Vancouver council to debate second year of pilot program for extended patio hours
Vancouver city council will consider a report this week that recommends allowing some patios to stay open later as part of the second year of a pilot program.
Vision Vancouver councillor Heather Deal said 46 out of the 316 large-patio operators in the city applied to take part in the program last year, which was launched late in the summer.
“They reported good results, and we’re not getting complaints, so we’re going to continue that pilot for another year, and hopefully we’ll get an expanded number of patios taking advantage of it, so that we can really test run it around the city before we make it a permanent change,” Deal told the Straight by phone.
If staff recommendations are approved this week, the extended restaurant patio hours will be in effect from April to October this year and will allow operators to stay open until midnight, an hour later than the current curfew of 11 p.m.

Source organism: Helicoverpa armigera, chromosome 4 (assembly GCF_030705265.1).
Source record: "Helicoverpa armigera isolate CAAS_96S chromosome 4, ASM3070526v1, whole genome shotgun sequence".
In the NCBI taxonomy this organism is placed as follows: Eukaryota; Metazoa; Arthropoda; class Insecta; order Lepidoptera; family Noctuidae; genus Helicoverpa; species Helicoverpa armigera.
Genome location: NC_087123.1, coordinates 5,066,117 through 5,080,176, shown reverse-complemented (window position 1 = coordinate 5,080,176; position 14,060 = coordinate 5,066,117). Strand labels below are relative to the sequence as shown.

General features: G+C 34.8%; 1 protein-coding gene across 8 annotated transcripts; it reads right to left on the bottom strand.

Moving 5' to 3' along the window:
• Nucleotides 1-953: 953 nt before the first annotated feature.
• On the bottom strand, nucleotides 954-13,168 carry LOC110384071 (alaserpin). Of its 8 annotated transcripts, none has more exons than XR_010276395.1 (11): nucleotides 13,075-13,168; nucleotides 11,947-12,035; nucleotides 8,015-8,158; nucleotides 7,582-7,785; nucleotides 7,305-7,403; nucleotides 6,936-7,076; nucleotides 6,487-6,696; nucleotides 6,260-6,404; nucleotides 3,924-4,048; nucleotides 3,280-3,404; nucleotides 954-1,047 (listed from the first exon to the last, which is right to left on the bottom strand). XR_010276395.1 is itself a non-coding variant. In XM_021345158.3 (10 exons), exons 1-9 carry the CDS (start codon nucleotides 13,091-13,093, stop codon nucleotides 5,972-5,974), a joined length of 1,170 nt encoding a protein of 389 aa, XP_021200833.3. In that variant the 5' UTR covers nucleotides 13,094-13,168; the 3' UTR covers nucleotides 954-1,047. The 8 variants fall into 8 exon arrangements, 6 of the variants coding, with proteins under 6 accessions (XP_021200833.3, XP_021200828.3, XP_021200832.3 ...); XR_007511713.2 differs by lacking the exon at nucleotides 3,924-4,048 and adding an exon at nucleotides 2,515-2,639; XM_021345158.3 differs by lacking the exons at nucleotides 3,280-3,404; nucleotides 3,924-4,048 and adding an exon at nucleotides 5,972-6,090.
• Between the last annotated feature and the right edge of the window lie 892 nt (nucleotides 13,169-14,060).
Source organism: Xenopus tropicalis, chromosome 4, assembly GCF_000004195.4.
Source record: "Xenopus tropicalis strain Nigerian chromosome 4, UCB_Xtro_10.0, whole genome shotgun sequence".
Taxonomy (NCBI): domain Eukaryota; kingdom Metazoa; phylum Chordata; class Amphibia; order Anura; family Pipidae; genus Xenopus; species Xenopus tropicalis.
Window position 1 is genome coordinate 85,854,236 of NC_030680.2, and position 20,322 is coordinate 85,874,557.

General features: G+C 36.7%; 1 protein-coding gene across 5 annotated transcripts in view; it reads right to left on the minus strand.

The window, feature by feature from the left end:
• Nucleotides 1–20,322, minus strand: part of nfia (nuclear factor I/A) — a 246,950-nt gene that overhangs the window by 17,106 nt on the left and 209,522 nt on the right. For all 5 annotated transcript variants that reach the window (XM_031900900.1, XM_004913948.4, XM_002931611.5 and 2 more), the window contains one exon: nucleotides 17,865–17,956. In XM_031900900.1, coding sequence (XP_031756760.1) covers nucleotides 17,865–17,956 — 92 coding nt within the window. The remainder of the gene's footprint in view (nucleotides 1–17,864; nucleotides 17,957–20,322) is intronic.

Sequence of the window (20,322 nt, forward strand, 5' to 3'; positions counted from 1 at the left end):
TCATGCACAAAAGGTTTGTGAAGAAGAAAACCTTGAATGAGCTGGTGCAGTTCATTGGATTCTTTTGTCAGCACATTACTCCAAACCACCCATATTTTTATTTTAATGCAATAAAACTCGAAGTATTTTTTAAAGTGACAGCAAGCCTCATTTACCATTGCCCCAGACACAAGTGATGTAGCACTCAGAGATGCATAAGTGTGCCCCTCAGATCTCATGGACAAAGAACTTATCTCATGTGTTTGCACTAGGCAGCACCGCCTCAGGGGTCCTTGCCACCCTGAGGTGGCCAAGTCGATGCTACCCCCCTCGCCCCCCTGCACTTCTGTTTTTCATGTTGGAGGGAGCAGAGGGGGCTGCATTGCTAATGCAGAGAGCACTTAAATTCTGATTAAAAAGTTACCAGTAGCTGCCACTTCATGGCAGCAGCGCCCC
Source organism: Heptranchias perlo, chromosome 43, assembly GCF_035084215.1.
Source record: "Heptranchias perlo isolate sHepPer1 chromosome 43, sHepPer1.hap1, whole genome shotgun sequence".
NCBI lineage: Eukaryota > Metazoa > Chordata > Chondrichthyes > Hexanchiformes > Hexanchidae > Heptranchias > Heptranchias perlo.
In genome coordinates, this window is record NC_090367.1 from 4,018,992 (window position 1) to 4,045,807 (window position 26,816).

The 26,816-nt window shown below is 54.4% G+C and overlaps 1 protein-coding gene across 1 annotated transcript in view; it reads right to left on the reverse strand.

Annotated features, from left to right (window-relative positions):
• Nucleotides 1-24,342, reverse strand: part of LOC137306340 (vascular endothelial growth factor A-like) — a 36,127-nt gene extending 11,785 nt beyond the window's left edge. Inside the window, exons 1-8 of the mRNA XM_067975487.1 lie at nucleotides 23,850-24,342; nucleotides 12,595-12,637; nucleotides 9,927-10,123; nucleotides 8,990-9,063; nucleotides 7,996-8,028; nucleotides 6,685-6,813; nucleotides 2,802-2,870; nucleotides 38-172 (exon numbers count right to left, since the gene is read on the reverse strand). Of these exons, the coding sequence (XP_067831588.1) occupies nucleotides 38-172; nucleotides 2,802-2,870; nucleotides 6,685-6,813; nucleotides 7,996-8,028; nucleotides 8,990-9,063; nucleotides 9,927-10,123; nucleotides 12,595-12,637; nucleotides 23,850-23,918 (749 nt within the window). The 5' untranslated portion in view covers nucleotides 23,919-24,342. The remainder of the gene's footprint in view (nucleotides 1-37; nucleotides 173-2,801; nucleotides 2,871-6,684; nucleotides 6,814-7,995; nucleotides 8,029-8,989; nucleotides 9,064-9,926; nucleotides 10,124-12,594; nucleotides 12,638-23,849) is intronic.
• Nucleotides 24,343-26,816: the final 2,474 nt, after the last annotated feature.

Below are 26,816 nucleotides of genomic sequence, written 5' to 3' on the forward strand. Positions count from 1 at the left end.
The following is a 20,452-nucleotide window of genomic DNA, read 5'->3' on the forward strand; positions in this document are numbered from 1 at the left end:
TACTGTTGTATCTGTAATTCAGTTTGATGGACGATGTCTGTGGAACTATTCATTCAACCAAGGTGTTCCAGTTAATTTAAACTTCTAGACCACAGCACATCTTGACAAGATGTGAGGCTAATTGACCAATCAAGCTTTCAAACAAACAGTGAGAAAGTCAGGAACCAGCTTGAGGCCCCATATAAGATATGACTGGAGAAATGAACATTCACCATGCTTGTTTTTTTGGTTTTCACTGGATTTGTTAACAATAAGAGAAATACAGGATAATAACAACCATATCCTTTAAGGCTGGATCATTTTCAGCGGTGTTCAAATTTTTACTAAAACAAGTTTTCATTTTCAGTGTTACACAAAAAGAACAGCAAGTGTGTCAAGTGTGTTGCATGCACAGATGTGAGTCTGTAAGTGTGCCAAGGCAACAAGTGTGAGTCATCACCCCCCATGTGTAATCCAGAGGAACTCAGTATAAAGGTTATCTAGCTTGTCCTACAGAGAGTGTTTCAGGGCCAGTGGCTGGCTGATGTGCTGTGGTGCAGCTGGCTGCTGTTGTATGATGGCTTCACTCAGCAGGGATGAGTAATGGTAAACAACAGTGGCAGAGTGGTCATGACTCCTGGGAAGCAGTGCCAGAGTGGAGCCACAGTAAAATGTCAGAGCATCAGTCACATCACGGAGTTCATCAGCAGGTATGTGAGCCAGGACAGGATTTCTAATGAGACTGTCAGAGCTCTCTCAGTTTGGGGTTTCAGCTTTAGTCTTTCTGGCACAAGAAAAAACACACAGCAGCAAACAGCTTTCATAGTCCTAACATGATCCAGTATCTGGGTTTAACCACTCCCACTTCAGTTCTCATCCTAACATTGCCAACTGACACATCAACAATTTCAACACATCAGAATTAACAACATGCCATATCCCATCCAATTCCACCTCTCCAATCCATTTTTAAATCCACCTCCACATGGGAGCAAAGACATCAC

Deal said patio operators who haven’t received any complaints within the past 12 months will be eligible to apply to the pilot program. The later patio curfew would come with requirements, including no outdoor amplified music and responsibility for noise levels.
As part of the same staff report, city council will also consider a revised Vancouver street-vending by-law this week.
Changes recommended as part of the updated bylaw include restrictions to the city’s food-vending program. These include prohibiting the rental or sale of permits, and ensuring that stationary or roaming food vendors are located at least 100 metres from a similar brick-and-mortar business.
“We’ve been learning from the program as it grows and changes, and this year, we’ve seen evidence that the sub-leasing was a significant issue—bigger than we realized it was,” said Deal.
“This program was really intended for entrepreneurs, for small businesses, for start-ups,” she added.
“And we were running into situations where one person might have a whole bunch of the permits and be sub-leasing them out at prices significantly higher than the city was charging them, and that’s not what the program was intended for.”
The report will go before the city’s planning, transportation and environment committee this Wednesday (February 19).